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Eurozone

Tag Archives | Eurozone

What Does Merkel’s Victory Mean for Europe?

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German Chancellor Angela Merkel in front of her election campaign tour bus before a meeting in Berlin.  Fabrizio Bensch/Reuters

A few days before the German federal election, the American commentator Bob Kuttner called upon German Chancellor Angela Merkel to use the election victory that was clearly in the making to change tack regarding the European Periphery.

German Chancellor Angela Merkel in front of her election campaign tour bus before a meeting in Berlin. Fabrizio Bensch/Reuters

Focusing on Greece, Kuttner added to a chorus of commentators who have called for a Marshall Plan, accompanied by a generous degree of debt forgiveness, as a ‘second phase’ of the program of budget austerity and reform imposed on Greece over the past three years. Kuttner even suggested labeling it The Merkel Plan, so as to afford the Chancellor a timeless legacy for genuine ‘tough love’, as opposed to being permanently remembered, at least in the Mediterranean, for unremitting heartlessness toward citizens of countries bankrupted when the Eurozone’s architecture was found wanting.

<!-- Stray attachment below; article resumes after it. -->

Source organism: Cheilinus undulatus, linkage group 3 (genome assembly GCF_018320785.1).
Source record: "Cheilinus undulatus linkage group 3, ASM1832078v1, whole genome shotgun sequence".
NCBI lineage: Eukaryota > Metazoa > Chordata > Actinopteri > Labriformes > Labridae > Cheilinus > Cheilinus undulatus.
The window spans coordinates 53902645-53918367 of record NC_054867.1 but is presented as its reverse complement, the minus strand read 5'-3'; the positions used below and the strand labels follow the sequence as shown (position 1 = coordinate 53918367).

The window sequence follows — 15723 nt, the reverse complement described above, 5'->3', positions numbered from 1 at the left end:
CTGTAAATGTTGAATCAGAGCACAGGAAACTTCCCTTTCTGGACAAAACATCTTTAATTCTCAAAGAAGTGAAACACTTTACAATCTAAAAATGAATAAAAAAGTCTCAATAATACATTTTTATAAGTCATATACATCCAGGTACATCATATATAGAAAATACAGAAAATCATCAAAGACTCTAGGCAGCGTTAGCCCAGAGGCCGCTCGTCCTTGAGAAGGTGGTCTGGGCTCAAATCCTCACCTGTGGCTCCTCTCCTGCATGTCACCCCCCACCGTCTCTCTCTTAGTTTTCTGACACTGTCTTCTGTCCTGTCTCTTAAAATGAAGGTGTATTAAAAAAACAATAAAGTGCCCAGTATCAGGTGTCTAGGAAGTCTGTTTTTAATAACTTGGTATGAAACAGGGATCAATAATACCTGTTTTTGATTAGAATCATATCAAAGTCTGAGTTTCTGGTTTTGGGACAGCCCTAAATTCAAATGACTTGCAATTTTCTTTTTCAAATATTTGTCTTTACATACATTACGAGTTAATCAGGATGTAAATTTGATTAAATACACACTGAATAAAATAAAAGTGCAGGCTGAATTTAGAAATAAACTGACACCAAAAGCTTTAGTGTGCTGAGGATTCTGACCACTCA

The problem with Kuttner’s noble suggestion is that Germany cannot afford such largesse. For it is impossible to imagine that Greece will be treated to a therapeutic combination of debt relief and large scale investments without similar overtures towards at least Portugal and Ireland, the other two original ‘fallen’ Eurozone member-states which, it must be said, had sunk less into the mire of debt than Greece and have since displayed a great deal more ‘moral enthusiasm’ for adopting austerity measures.

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Who is Mark Carney?

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Mark Carney, the current governor of the Bank of Canada and on July 1 is set to govern the Bank of England. Photo: Jolanda Flubacher

Mark Carney is the current governor of the Bank of Canada heralded for having shielded Canada from calamity during the 2008 global financial crisis.

Mark Carney, the current governor of the Bank of Canada and on July 1 is set to govern the Bank of England. Photo: Jolanda Flubacher